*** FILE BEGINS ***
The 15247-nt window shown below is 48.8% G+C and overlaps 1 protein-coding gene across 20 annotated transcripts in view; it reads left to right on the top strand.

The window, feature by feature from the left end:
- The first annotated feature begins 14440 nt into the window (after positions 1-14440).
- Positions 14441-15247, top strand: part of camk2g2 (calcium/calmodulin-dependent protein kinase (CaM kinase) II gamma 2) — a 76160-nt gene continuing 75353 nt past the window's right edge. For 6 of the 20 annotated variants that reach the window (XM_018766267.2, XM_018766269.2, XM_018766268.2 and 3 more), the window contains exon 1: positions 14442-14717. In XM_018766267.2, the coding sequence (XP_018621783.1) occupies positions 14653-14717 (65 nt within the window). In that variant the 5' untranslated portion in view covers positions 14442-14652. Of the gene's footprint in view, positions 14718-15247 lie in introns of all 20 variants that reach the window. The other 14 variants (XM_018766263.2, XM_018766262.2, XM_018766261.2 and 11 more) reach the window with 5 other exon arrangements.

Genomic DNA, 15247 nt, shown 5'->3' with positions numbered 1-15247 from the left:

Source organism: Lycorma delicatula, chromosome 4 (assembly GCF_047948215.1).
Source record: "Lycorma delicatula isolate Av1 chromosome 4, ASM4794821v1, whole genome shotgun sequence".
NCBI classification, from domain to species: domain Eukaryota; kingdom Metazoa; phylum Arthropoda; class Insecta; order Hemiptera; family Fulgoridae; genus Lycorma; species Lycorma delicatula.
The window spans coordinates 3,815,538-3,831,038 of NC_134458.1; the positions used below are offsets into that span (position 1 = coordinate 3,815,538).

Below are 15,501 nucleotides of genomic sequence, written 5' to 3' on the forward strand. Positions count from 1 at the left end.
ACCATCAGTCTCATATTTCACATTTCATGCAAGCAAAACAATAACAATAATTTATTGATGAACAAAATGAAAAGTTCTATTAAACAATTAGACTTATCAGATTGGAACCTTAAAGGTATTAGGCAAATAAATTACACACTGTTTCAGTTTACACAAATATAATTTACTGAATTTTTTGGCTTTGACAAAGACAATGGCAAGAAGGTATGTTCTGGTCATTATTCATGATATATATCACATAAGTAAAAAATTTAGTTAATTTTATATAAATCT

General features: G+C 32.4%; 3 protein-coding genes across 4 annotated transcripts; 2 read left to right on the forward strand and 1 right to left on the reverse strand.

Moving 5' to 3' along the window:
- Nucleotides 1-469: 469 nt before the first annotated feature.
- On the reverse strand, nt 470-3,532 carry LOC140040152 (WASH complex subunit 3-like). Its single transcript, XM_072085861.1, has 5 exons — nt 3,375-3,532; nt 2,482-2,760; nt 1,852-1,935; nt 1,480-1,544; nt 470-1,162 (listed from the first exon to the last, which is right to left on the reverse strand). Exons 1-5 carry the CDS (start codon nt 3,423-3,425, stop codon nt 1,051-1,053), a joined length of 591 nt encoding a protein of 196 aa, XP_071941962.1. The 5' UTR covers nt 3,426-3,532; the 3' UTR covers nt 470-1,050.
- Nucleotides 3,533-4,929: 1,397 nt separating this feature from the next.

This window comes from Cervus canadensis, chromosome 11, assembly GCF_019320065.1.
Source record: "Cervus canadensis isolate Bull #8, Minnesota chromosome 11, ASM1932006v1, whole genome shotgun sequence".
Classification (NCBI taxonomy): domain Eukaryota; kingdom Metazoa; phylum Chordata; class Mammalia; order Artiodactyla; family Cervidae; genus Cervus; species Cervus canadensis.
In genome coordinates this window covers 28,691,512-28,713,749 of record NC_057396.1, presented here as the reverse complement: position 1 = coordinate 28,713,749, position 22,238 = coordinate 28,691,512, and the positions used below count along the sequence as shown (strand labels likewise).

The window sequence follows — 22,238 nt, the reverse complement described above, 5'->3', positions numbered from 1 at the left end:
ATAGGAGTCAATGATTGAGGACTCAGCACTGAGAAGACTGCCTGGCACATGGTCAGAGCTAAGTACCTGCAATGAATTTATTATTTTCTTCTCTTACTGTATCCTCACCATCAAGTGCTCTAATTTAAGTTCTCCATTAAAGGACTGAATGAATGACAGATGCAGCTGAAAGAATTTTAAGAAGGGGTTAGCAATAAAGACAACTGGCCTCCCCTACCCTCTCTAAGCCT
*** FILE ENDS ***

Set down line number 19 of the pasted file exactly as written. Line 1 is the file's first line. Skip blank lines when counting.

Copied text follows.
Classification (NCBI taxonomy): domain Eukaryota; kingdom Metazoa; phylum Chordata; class Mammalia; order Artiodactyla; family Cervidae; genus Cervus; species Cervus canadensis.